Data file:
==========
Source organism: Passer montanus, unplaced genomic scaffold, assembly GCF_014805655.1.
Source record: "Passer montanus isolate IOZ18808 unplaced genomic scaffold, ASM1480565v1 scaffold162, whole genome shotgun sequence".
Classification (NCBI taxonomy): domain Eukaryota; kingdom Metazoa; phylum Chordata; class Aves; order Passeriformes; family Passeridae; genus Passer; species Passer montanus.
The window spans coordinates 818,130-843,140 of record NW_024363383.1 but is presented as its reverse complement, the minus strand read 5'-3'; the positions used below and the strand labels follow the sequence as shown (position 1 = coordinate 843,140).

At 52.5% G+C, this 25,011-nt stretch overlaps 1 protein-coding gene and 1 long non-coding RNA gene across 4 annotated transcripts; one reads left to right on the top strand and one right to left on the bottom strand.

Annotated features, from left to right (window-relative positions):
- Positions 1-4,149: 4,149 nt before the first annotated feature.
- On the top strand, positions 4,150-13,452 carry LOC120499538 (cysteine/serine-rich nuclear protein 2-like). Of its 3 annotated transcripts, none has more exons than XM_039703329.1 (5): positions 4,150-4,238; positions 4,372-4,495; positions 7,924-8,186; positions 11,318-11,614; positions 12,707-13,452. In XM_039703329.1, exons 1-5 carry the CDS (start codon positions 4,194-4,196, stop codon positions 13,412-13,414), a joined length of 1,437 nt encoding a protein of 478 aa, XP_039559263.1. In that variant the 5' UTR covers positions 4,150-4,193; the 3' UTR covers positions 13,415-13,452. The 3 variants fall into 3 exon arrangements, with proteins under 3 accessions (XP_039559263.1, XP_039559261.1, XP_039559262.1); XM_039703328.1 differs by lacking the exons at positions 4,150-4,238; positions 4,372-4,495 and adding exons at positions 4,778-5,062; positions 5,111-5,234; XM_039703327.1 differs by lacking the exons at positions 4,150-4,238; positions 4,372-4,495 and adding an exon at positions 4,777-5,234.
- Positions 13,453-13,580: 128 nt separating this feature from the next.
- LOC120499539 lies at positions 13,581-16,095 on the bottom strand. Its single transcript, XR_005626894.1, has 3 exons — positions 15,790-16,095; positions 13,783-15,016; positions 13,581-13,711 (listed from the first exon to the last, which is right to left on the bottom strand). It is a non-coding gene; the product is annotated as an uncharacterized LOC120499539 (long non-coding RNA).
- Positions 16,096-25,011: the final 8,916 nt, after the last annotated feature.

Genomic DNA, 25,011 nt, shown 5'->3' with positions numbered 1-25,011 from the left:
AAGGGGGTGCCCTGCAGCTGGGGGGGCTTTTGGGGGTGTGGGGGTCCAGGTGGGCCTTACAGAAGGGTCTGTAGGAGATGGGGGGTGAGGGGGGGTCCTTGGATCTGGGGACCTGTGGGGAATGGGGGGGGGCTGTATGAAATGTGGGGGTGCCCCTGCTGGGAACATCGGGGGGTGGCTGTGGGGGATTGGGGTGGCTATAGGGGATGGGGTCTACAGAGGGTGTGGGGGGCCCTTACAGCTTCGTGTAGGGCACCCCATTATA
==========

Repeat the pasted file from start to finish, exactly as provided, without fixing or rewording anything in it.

Source organism: Passer montanus, unplaced genomic scaffold, assembly GCF_014805655.1.
Source record: "Passer montanus isolate IOZ18808 unplaced genomic scaffold, ASM1480565v1 scaffold162, whole genome shotgun sequence".
Classification (NCBI taxonomy): domain Eukaryota; kingdom Metazoa; phylum Chordata; class Aves; order Passeriformes; family Passeridae; genus Passer; species Passer montanus.
The window spans coordinates 818,130-843,140 of record NW_024363383.1 but is presented as its reverse complement, the minus strand read 5'-3'; the positions used below and the strand labels follow the sequence as shown (position 1 = coordinate 843,140).

At 52.5% G+C, this 25,011-nt stretch overlaps 1 protein-coding gene and 1 long non-coding RNA gene across 4 annotated transcripts; one reads left to right on the top strand and one right to left on the bottom strand.

Annotated features, from left to right (window-relative positions):
- Positions 1-4,149: 4,149 nt before the first annotated feature.
- On the top strand, positions 4,150-13,452 carry LOC120499538 (cysteine/serine-rich nuclear protein 2-like). Of its 3 annotated transcripts, none has more exons than XM_039703329.1 (5): positions 4,150-4,238; positions 4,372-4,495; positions 7,924-8,186; positions 11,318-11,614; positions 12,707-13,452. In XM_039703329.1, exons 1-5 carry the CDS (start codon positions 4,194-4,196, stop codon positions 13,412-13,414), a joined length of 1,437 nt encoding a protein of 478 aa, XP_039559263.1. In that variant the 5' UTR covers positions 4,150-4,193; the 3' UTR covers positions 13,415-13,452. The 3 variants fall into 3 exon arrangements, with proteins under 3 accessions (XP_039559263.1, XP_039559261.1, XP_039559262.1); XM_039703328.1 differs by lacking the exons at positions 4,150-4,238; positions 4,372-4,495 and adding exons at positions 4,778-5,062; positions 5,111-5,234; XM_039703327.1 differs by lacking the exons at positions 4,150-4,238; positions 4,372-4,495 and adding an exon at positions 4,777-5,234.
- Positions 13,453-13,580: 128 nt separating this feature from the next.
- LOC120499539 lies at positions 13,581-16,095 on the bottom strand. Its single transcript, XR_005626894.1, has 3 exons — positions 15,790-16,095; positions 13,783-15,016; positions 13,581-13,711 (listed from the first exon to the last, which is right to left on the bottom strand). It is a non-coding gene; the product is annotated as an uncharacterized LOC120499539 (long non-coding RNA).
- Positions 16,096-25,011: the final 8,916 nt, after the last annotated feature.

Genomic DNA, 25,011 nt, shown 5'->3' with positions numbered 1-25,011 from the left:
AAGGGGGTGCCCTGCAGCTGGGGGGGCTTTTGGGGGTGTGGGGGTCCAGGTGGGCCTTACAGAAGGGTCTGTAGGAGATGGGGGGTGAGGGGGGGTCCTTGGATCTGGGGACCTGTGGGGAATGGGGGGGGGCTGTATGAAATGTGGGGGTGCCCCTGCTGGGAACATCGGGGGGTGGCTGTGGGGGATTGGGGTGGCTATAGGGGATGGGGTCTACAGAGGGTGTGGGGGGCCCTTACAGCTTCGTGTAGGGCACCCCATTATA